Kim B. - June 10, 2010 3:33 PM

I am thankful for Disease Proof your child. DH and I grew up on a 95% SAD diet, but since becoming parents 4 years ago we think twice about what we put into our bodies and our children's bodies. Now I would consider our diet 25% SAD, which still is a ways to go, but progress. Dr. Furhman recommends only offer healthy food options and don't force feed...I tried to force feed and that just created stress....doing it his way my kids now enjoy quinoa, raw organic spinach leaves, organic apples with peel, healthy fruit/veggies drinks and ice creams made in the vita-mix, baked falafel, fresh or frozen berries, 100% whole grain bread, Furhman Fudgsicles and much more. Out and about they are offered only junk food and they love that as well; but I offer fruit leather, whole fruit/veggie popsicles, whole grains, and such when playdates are at my house or it is my turn to bring snacks. When we travel to relatives' houses I use the excuse of my 4 year old being a "picky eater" as to why I bring his whole grain bread, natural PB, whole fruit jam, quinoa (as he doesn't eat rice), and organic apples. My 2 year old is in a stage where she doesn't like the texture of meat, so that is a good reason to bring beans for her. Its strange to be "deceptive" instead upfront with family as to why I'm bringing my own food! Guess I don't want to upset the social laws either. I do wish there was a health food fast food place to compete with Wendy's as once and a while we go there (my kids having experienced the "joy" of eating there with grandparents and with me before I started converting them to a better diet)....would love to have the menu options from home to be easily accessible to them at "healthy" fast food place. I would buy stock in the company that comes up with a feasible menu and marketing plan for such a place, LOL.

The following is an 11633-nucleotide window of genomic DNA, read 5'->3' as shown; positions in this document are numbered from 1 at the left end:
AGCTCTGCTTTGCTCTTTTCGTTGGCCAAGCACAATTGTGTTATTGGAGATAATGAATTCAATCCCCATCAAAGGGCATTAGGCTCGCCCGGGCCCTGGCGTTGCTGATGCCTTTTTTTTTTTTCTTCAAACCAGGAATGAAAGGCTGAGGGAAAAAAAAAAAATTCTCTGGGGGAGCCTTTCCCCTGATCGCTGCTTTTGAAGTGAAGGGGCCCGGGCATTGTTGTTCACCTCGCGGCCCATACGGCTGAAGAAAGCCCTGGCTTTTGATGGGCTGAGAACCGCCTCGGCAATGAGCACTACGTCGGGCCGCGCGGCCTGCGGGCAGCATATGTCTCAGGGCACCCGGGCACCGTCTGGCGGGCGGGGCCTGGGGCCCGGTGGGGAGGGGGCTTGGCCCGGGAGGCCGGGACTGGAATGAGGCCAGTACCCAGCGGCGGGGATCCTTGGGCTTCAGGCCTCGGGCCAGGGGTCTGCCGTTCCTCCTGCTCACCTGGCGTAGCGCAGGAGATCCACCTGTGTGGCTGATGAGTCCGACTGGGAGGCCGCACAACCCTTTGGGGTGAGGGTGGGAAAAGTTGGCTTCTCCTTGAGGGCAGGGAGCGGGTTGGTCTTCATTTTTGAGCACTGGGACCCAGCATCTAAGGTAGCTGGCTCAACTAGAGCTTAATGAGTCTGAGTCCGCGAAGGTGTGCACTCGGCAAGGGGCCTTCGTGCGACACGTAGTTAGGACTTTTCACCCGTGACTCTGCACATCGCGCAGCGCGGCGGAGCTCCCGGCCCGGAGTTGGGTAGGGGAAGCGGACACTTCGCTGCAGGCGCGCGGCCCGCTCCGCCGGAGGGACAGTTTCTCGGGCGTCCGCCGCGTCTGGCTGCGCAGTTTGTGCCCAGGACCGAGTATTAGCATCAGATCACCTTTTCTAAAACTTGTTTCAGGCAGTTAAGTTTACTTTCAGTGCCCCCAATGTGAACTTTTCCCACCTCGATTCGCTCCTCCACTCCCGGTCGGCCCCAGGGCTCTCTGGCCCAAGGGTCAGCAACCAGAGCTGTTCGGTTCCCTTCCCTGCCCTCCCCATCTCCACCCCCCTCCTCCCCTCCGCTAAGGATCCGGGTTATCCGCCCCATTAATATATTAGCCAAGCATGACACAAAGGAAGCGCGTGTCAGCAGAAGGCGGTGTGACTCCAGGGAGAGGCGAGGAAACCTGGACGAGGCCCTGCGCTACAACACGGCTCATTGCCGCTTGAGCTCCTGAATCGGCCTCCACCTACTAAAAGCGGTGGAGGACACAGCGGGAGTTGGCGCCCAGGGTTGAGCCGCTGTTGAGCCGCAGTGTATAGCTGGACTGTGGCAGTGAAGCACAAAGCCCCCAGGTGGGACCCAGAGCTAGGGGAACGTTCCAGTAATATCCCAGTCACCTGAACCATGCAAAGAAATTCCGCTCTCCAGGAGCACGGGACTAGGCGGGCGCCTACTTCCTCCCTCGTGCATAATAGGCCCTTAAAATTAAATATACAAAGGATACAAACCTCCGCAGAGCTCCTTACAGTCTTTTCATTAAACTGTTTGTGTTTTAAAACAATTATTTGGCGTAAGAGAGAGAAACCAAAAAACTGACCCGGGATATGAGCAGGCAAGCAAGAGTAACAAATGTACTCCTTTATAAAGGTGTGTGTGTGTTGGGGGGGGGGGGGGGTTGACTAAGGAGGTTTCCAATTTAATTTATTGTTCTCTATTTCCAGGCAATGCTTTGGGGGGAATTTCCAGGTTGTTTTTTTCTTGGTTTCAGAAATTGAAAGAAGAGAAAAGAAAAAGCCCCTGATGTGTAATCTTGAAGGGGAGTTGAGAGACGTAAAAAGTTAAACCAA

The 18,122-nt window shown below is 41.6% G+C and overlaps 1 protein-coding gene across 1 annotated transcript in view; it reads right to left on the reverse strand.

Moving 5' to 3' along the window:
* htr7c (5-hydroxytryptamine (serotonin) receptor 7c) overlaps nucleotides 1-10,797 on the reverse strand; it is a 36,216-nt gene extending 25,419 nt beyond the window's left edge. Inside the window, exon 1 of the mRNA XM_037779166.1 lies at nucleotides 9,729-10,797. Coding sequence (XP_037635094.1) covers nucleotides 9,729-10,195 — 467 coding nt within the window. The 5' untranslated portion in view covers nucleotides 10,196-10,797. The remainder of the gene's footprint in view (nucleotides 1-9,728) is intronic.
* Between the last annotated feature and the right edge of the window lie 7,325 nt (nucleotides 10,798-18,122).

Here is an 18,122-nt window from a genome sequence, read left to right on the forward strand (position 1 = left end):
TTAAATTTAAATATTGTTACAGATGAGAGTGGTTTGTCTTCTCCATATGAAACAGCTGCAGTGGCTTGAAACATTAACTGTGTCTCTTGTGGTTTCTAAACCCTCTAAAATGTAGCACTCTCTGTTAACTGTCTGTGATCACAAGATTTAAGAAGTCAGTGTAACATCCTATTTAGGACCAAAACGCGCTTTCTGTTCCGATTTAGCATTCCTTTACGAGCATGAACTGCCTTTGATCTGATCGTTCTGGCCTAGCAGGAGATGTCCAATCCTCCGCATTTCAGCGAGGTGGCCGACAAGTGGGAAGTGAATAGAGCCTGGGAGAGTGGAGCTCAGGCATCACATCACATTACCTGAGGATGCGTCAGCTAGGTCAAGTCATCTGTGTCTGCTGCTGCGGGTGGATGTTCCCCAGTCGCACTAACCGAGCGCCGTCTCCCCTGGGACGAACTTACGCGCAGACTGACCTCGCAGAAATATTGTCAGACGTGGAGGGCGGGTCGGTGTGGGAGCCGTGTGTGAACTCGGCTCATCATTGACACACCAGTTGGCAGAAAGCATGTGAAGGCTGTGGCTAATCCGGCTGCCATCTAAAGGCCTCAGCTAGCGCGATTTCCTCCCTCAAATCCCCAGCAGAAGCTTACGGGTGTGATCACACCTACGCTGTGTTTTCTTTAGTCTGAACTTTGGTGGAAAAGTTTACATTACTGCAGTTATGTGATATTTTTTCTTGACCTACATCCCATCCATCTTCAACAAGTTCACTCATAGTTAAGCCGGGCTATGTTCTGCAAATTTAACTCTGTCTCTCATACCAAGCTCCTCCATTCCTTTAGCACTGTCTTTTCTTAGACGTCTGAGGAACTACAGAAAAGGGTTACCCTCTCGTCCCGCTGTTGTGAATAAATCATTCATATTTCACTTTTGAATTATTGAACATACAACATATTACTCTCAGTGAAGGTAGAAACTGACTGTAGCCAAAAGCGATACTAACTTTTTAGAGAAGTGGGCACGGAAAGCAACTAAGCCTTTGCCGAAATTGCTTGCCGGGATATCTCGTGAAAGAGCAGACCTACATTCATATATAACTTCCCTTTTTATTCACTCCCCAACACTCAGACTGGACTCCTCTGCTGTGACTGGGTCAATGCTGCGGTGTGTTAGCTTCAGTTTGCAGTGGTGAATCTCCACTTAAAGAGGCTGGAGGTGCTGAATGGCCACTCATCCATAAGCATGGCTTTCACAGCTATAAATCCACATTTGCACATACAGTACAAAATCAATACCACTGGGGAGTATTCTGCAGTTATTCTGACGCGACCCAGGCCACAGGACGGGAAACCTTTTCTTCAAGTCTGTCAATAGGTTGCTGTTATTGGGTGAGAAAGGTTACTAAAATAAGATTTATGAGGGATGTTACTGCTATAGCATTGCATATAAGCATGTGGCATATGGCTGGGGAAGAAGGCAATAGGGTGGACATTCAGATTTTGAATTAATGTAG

SRW - June 10, 2010 4:11 PM

Bravo! Fabulous article. BTW Michelle Obama is not only advocating organic gardening she is also on a campaign to radicalize school lunch programs. While bad eating habits are established before kids get to school it is never too late to introduce healthier eating habits en masse. And most important, kids might get to discover how much tastier real food can be!

Mike Crosby - June 10, 2010 7:29 PM

This place is an oasis. Thank you for the post and thank you Dr Fuhrman.

I'm coming upon retirement age. I now have more time to do more healthy things, such as going to the gym.

What I've noticed as the years have gone by, those who are retired and do go to the gym never change their body shape. They don't change. I always thought, "Boy, once I retire, I'll now have time to focus on what's good for me, and then I'll really be in good shape.

The fact is, unless good habits start when young, most likely the habits children learn when young, will stay with them throughout their lives.

To you parents who go against the grain, or as the author called "the default" (I loved that), to you I say "Hooray". Teaching your children to eat nutritious foods in today's age indeed makes you a radical.

I remember as a child eating lots of meats and dairy. Then going to the clinic to get my warts burned off. Painful. Relationship between warts and diet--I believe so.

Emily Boller - June 10, 2010 9:27 PM

Great post!

It's unfortunate that, as a culture, we stress rigorous academics to achieve high SAT scores, and want our children to be successful and happy in every aspect of life; YET, not give a rip about helping them achieve optimal health. In fact, we promote and speed up their disease-riddled futures.

It's so sad that Wendy's is the default.

If we can't raise our children in an isolated bubble - what's a parent to do? I've tried swimming upstream against the acceptable and promoted SAD-diet-for-children current now for almost 2 years, and it hasn't gotten any easier. I'm finding it increasingly more difficult to promote healthy foods with each passing social event.